In a corner of Washington National Cathedral, several hundred Muslim worshipers and other invited guests gathered Friday afternoon for a first-ever recitation of weekly Muslim prayers at the iconic Christian sanctuary and to hear leaders of both faiths call for religious unity in the face of extremist violence and hate.
The Arabic call to prayer echoed among the vaulted stone arches and faded away, followed by an impassioned sermon from Ebrahim Rasool, a Muslim scholar who is South Africa’s ambassador to the United States. Rasool called on Muslims, Christians and others to come together and make “common cause” in the fight against extremists who appropriate Islam.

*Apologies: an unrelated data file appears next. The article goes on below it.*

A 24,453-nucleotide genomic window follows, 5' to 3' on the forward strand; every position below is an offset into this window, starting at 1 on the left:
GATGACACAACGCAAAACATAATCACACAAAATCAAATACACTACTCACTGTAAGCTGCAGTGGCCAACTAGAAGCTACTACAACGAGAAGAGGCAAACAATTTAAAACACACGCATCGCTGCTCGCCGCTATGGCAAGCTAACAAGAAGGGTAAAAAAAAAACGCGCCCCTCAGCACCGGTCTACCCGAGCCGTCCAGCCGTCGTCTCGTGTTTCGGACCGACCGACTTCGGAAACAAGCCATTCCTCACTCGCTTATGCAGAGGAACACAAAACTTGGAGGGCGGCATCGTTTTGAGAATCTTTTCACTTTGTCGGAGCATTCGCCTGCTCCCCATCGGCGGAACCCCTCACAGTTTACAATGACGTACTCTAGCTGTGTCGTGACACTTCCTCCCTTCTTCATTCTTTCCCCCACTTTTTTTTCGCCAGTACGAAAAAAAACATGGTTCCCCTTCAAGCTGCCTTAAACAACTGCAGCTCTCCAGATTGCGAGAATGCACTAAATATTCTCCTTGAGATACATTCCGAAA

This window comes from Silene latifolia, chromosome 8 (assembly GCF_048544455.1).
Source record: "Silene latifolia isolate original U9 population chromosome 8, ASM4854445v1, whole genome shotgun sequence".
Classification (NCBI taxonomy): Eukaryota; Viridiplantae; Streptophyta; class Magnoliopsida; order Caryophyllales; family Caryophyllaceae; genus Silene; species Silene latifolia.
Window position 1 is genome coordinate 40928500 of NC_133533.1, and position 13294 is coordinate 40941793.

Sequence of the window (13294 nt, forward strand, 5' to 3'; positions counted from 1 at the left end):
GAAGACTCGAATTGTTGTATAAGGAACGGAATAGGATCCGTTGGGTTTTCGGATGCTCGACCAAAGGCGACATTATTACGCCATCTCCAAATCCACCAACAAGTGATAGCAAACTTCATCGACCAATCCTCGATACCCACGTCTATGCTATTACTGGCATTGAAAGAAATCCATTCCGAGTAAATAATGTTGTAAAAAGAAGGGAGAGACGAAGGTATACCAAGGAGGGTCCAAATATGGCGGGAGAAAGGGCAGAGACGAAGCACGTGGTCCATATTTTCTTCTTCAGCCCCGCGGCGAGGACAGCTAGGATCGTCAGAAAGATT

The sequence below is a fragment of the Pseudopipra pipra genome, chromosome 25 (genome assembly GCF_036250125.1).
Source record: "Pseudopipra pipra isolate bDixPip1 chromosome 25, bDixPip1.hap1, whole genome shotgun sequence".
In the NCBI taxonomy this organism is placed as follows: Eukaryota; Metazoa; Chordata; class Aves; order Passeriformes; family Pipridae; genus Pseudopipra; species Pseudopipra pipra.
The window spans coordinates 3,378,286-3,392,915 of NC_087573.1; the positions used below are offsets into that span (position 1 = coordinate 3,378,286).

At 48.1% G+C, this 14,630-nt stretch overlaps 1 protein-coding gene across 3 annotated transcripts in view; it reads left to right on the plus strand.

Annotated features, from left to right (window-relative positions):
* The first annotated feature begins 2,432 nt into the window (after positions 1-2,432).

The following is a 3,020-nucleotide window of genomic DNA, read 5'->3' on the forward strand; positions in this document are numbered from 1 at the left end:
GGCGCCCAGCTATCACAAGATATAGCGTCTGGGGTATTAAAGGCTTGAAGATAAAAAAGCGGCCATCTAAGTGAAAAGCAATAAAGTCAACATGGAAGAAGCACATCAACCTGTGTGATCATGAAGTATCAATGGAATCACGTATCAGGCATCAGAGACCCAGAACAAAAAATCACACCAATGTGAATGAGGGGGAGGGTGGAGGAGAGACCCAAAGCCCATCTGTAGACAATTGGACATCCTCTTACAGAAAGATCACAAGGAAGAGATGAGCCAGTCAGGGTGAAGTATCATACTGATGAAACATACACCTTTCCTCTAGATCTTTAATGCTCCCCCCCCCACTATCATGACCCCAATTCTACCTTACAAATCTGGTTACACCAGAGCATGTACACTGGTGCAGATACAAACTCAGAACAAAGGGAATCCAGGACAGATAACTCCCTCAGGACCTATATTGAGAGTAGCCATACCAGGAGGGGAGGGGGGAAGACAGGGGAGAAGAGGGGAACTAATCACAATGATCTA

“We come to this cathedral with sensitivity and humility but keenly aware that it is not a time for platitudes, because mischief is threatening the world,” Rasool said. “The challenge for us today is to reconstitute a middle ground of good people . . . whose very existence threatens extremism.”
Nevertheless, the carefully scripted ceremony was marred once when one well-dressed, middle-age woman in the audience suddenly rose and began shouting that “America was founded on Christian principles. . . . Leave our church alone!” She was swiftly ushered out by security aides, and the service continued.